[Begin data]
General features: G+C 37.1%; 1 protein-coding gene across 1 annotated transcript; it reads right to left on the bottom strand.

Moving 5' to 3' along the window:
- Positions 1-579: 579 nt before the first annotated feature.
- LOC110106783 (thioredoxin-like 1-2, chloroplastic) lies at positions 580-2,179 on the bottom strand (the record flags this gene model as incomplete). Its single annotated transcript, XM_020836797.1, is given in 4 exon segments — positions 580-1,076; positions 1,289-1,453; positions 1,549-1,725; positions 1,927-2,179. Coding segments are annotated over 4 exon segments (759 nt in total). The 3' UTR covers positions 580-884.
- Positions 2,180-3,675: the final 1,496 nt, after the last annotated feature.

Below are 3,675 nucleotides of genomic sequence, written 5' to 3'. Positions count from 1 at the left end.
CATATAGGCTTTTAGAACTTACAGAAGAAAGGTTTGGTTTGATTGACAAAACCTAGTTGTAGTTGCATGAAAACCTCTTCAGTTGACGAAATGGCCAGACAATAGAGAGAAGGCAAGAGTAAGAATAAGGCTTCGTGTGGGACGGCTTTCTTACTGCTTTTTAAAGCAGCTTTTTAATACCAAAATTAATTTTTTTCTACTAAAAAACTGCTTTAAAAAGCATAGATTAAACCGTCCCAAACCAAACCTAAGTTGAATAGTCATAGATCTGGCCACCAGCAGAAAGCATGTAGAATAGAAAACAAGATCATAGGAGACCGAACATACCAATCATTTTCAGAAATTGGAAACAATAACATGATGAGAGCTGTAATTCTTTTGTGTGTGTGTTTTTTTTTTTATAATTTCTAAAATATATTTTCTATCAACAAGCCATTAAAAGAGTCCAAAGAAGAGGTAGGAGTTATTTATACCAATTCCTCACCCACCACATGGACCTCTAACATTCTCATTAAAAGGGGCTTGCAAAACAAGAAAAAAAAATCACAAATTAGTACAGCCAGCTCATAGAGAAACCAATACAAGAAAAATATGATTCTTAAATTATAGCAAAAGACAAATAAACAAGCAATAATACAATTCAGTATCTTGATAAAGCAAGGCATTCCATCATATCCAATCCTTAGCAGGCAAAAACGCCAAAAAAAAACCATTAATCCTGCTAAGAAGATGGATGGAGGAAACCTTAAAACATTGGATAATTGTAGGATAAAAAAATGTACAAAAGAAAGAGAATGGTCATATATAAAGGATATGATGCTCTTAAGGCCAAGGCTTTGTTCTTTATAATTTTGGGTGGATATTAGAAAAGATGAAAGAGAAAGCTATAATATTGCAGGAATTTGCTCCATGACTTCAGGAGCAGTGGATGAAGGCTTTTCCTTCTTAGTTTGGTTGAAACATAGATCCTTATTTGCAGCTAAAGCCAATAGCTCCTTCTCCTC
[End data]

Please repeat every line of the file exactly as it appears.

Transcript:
General features: G+C 37.1%; 1 protein-coding gene across 1 annotated transcript; it reads right to left on the bottom strand.

Moving 5' to 3' along the window:
- Positions 1-579: 579 nt before the first annotated feature.
- LOC110106783 (thioredoxin-like 1-2, chloroplastic) lies at positions 580-2,179 on the bottom strand (the record flags this gene model as incomplete). Its single annotated transcript, XM_020836797.1, is given in 4 exon segments — positions 580-1,076; positions 1,289-1,453; positions 1,549-1,725; positions 1,927-2,179. Coding segments are annotated over 4 exon segments (759 nt in total). The 3' UTR covers positions 580-884.
- Positions 2,180-3,675: the final 1,496 nt, after the last annotated feature.

Below are 3,675 nucleotides of genomic sequence, written 5' to 3'. Positions count from 1 at the left end.
CATATAGGCTTTTAGAACTTACAGAAGAAAGGTTTGGTTTGATTGACAAAACCTAGTTGTAGTTGCATGAAAACCTCTTCAGTTGACGAAATGGCCAGACAATAGAGAGAAGGCAAGAGTAAGAATAAGGCTTCGTGTGGGACGGCTTTCTTACTGCTTTTTAAAGCAGCTTTTTAATACCAAAATTAATTTTTTTCTACTAAAAAACTGCTTTAAAAAGCATAGATTAAACCGTCCCAAACCAAACCTAAGTTGAATAGTCATAGATCTGGCCACCAGCAGAAAGCATGTAGAATAGAAAACAAGATCATAGGAGACCGAACATACCAATCATTTTCAGAAATTGGAAACAATAACATGATGAGAGCTGTAATTCTTTTGTGTGTGTGTTTTTTTTTTTATAATTTCTAAAATATATTTTCTATCAACAAGCCATTAAAAGAGTCCAAAGAAGAGGTAGGAGTTATTTATACCAATTCCTCACCCACCACATGGACCTCTAACATTCTCATTAAAAGGGGCTTGCAAAACAAGAAAAAAAAATCACAAATTAGTACAGCCAGCTCATAGAGAAACCAATACAAGAAAAATATGATTCTTAAATTATAGCAAAAGACAAATAAACAAGCAATAATACAATTCAGTATCTTGATAAAGCAAGGCATTCCATCATATCCAATCCTTAGCAGGCAAAAACGCCAAAAAAAAACCATTAATCCTGCTAAGAAGATGGATGGAGGAAACCTTAAAACATTGGATAATTGTAGGATAAAAAAATGTACAAAAGAAAGAGAATGGTCATATATAAAGGATATGATGCTCTTAAGGCCAAGGCTTTGTTCTTTATAATTTTGGGTGGATATTAGAAAAGATGAAAGAGAAAGCTATAATATTGCAGGAATTTGCTCCATGACTTCAGGAGCAGTGGATGAAGGCTTTTCCTTCTTAGTTTGGTTGAAACATAGATCCTTATTTGCAGCTAAAGCCAATAGCTCCTTCTCCTC